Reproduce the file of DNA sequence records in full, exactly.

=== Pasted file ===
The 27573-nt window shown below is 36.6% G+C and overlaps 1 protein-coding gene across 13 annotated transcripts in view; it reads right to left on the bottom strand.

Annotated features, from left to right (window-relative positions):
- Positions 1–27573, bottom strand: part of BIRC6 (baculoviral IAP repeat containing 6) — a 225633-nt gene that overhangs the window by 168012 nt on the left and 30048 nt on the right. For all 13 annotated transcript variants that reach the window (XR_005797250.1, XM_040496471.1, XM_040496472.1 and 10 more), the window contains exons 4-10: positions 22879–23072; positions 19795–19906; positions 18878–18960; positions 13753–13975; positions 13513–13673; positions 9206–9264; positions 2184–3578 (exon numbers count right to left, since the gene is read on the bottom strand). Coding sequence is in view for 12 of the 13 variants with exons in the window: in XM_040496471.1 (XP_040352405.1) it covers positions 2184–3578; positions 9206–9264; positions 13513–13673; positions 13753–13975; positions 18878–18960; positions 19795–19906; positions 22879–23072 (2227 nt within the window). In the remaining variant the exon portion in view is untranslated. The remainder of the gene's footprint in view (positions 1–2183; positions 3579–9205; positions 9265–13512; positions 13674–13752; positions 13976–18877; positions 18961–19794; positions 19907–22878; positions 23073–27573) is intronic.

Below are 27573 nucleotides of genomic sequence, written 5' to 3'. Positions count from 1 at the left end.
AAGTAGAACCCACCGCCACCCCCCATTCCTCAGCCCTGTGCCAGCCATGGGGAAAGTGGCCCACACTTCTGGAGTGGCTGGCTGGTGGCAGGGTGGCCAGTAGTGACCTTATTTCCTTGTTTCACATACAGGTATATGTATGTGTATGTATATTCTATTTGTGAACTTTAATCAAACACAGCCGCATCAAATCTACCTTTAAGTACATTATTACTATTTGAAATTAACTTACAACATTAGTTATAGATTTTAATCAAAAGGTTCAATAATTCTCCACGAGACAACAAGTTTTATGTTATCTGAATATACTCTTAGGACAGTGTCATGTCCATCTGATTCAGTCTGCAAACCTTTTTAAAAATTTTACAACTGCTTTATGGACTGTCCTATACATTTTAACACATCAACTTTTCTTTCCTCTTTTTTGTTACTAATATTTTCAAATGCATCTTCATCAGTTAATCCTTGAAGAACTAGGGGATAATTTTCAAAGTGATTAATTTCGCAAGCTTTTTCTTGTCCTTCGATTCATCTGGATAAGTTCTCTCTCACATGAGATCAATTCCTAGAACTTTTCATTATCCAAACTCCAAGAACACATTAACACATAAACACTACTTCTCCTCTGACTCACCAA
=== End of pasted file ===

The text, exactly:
The 27573-nt window shown below is 36.6% G+C and overlaps 1 protein-coding gene across 13 annotated transcripts in view; it reads right to left on the bottom strand.

Annotated features, from left to right (window-relative positions):
- Positions 1–27573, bottom strand: part of BIRC6 (baculoviral IAP repeat containing 6) — a 225633-nt gene that overhangs the window by 168012 nt on the left and 30048 nt on the right. For all 13 annotated transcript variants that reach the window (XR_005797250.1, XM_040496471.1, XM_040496472.1 and 10 more), the window contains exons 4-10: positions 22879–23072; positions 19795–19906; positions 18878–18960; positions 13753–13975; positions 13513–13673; positions 9206–9264; positions 2184–3578 (exon numbers count right to left, since the gene is read on the bottom strand). Coding sequence is in view for 12 of the 13 variants with exons in the window: in XM_040496471.1 (XP_040352405.1) it covers positions 2184–3578; positions 9206–9264; positions 13513–13673; positions 13753–13975; positions 18878–18960; positions 19795–19906; positions 22879–23072 (2227 nt within the window). In the remaining variant the exon portion in view is untranslated. The remainder of the gene's footprint in view (positions 1–2183; positions 3579–9205; positions 9265–13512; positions 13674–13752; positions 13976–18877; positions 18961–19794; positions 19907–22878; positions 23073–27573) is intronic.

Below are 27573 nucleotides of genomic sequence, written 5' to 3'. Positions count from 1 at the left end.
AAGTAGAACCCACCGCCACCCCCCATTCCTCAGCCCTGTGCCAGCCATGGGGAAAGTGGCCCACACTTCTGGAGTGGCTGGCTGGTGGCAGGGTGGCCAGTAGTGACCTTATTTCCTTGTTTCACATACAGGTATATGTATGTGTATGTATATTCTATTTGTGAACTTTAATCAAACACAGCCGCATCAAATCTACCTTTAAGTACATTATTACTATTTGAAATTAACTTACAACATTAGTTATAGATTTTAATCAAAAGGTTCAATAATTCTCCACGAGACAACAAGTTTTATGTTATCTGAATATACTCTTAGGACAGTGTCATGTCCATCTGATTCAGTCTGCAAACCTTTTTAAAAATTTTACAACTGCTTTATGGACTGTCCTATACATTTTAACACATCAACTTTTCTTTCCTCTTTTTTGTTACTAATATTTTCAAATGCATCTTCATCAGTTAATCCTTGAAGAACTAGGGGATAATTTTCAAAGTGATTAATTTCGCAAGCTTTTTCTTGTCCTTCGATTCATCTGGATAAGTTCTCTCTCACATGAGATCAATTCCTAGAACTTTTCATTATCCAAACTCCAAGAACACATTAACACATAAACACTACTTCTCCTCTGACTCACCAA